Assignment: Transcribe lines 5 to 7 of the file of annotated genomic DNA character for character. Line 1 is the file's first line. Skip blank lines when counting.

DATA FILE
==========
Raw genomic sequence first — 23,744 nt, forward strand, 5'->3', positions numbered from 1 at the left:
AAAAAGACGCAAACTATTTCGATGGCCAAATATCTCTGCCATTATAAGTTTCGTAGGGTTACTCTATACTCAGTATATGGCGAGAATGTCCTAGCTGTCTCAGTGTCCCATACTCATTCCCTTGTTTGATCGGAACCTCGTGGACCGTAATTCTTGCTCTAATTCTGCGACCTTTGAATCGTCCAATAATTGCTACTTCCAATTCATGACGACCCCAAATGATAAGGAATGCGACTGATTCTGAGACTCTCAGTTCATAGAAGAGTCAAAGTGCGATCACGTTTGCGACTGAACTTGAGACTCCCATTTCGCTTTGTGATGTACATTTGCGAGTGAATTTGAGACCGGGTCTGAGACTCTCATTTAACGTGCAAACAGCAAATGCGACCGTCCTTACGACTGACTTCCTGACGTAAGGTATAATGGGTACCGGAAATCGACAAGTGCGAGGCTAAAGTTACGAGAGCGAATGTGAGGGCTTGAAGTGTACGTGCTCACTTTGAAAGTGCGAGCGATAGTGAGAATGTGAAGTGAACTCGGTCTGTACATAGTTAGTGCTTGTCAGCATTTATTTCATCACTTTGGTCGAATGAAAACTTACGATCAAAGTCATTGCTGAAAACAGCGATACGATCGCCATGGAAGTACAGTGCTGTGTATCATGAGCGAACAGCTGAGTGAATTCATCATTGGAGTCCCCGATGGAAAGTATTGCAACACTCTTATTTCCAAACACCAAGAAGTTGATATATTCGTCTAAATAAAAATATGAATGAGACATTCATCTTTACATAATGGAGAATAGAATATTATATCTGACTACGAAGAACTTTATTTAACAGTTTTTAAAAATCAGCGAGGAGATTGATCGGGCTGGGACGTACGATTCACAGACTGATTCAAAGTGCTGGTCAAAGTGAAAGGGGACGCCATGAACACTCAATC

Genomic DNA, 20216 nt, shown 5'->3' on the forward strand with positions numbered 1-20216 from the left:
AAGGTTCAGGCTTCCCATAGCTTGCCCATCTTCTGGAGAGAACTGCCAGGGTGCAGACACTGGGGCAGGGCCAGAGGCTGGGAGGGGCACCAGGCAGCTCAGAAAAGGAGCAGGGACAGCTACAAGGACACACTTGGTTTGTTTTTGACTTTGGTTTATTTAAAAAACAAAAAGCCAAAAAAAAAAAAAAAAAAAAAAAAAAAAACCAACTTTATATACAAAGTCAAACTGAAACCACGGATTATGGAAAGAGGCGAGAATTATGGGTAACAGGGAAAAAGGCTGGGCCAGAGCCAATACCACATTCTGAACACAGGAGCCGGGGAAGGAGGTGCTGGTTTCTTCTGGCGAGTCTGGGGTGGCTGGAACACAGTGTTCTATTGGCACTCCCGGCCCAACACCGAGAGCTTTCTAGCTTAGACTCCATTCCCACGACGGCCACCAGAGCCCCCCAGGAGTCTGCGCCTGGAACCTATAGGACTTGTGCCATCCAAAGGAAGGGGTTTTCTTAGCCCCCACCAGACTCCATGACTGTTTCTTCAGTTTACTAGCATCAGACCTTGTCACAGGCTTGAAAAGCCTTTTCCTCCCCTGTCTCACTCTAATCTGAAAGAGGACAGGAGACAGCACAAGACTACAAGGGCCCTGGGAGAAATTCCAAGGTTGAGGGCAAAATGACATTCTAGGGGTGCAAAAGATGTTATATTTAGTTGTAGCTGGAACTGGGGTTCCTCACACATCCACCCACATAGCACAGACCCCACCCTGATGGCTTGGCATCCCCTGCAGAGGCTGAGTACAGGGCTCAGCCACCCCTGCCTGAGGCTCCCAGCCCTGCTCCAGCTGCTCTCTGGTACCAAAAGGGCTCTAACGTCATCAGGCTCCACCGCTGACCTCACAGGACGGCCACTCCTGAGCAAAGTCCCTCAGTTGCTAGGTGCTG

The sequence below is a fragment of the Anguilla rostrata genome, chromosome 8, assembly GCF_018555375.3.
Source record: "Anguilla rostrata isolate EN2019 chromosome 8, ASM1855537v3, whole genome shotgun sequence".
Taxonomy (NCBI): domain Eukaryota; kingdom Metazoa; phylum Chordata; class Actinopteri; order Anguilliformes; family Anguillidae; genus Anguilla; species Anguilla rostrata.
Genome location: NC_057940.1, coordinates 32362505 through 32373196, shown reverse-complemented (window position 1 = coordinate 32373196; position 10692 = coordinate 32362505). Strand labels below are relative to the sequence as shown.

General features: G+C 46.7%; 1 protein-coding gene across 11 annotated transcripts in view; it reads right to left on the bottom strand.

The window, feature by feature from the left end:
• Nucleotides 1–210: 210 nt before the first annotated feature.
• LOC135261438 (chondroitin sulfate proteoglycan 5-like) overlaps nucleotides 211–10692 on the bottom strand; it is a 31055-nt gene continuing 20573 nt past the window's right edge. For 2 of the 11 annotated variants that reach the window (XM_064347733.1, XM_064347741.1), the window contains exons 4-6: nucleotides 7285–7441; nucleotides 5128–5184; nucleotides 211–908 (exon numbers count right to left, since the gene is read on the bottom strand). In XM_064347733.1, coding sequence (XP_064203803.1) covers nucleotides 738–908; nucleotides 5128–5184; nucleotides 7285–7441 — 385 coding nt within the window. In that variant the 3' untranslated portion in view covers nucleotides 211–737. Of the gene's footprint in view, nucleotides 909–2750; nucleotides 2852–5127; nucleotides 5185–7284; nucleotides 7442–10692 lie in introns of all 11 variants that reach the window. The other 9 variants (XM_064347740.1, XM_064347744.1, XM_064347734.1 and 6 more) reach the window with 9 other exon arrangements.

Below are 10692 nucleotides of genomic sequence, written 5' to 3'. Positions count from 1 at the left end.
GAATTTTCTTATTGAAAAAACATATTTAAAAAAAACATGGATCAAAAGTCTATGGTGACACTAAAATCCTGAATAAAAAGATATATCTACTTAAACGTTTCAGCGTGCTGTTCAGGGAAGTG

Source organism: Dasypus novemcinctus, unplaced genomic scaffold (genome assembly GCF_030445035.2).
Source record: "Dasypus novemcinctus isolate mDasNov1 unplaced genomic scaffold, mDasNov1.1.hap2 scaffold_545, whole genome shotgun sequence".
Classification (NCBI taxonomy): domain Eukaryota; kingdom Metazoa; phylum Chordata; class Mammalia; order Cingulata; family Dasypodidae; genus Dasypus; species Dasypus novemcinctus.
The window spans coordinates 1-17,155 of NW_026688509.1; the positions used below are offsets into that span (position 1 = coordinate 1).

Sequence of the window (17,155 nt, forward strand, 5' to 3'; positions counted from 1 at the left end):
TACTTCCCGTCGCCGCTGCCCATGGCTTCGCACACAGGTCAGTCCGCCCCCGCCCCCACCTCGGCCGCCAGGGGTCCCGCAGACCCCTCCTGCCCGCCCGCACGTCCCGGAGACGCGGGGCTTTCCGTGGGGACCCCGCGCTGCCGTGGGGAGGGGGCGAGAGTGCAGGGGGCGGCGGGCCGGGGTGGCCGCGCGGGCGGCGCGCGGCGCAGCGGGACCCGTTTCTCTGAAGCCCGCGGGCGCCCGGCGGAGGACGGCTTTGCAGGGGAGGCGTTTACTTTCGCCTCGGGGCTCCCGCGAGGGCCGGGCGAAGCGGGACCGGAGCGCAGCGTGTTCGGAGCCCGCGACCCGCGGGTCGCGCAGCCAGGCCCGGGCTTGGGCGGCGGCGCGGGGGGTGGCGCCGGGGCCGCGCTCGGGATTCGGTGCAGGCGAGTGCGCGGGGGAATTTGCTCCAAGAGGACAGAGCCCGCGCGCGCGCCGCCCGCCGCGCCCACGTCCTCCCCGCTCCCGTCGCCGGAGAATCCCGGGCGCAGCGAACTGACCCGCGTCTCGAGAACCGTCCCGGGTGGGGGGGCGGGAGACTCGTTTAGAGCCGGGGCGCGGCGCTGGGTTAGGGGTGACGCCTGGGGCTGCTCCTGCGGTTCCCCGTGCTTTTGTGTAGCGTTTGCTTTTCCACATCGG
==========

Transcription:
The sequence below is a fragment of the Anguilla rostrata genome, chromosome 8, assembly GCF_018555375.3.
Source record: "Anguilla rostrata isolate EN2019 chromosome 8, ASM1855537v3, whole genome shotgun sequence".
Taxonomy (NCBI): domain Eukaryota; kingdom Metazoa; phylum Chordata; class Actinopteri; order Anguilliformes; family Anguillidae; genus Anguilla; species Anguilla rostrata.